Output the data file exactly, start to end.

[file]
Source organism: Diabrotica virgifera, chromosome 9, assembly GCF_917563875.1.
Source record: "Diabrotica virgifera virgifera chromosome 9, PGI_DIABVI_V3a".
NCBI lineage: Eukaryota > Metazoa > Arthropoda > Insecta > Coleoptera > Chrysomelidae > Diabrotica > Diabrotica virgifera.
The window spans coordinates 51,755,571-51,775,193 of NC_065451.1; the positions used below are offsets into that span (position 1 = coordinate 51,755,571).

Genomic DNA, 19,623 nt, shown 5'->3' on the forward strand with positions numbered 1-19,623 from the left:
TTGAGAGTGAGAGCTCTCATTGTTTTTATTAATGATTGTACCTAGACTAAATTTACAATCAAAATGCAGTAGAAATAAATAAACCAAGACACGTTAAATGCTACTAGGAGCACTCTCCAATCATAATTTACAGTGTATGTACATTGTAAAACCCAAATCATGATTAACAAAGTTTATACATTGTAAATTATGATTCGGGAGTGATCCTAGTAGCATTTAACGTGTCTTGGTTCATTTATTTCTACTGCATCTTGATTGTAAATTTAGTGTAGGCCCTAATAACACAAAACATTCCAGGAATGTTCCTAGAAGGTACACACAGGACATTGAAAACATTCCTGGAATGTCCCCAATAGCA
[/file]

Source organism: Diabrotica virgifera, chromosome 9, assembly GCF_917563875.1.
Source record: "Diabrotica virgifera virgifera chromosome 9, PGI_DIABVI_V3a".
NCBI lineage: Eukaryota > Metazoa > Arthropoda > Insecta > Coleoptera > Chrysomelidae > Diabrotica > Diabrotica virgifera.
The window spans coordinates 51,755,571-51,775,193 of NC_065451.1; the positions used below are offsets into that span (position 1 = coordinate 51,755,571).

Genomic DNA, 19,623 nt, shown 5'->3' on the forward strand with positions numbered 1-19,623 from the left:
TTGAGAGTGAGAGCTCTCATTGTTTTTATTAATGATTGTACCTAGACTAAATTTACAATCAAAATGCAGTAGAAATAAATAAACCAAGACACGTTAAATGCTACTAGGAGCACTCTCCAATCATAATTTACAGTGTATGTACATTGTAAAACCCAAATCATGATTAACAAAGTTTATACATTGTAAATTATGATTCGGGAGTGATCCTAGTAGCATTTAACGTGTCTTGGTTCATTTATTTCTACTGCATCTTGATTGTAAATTTAGTGTAGGCCCTAATAACACAAAACATTCCAGGAATGTTCCTAGAAGGTACACACAGGACATTGAAAACATTCCTGGAATGTCCCCAATAGCA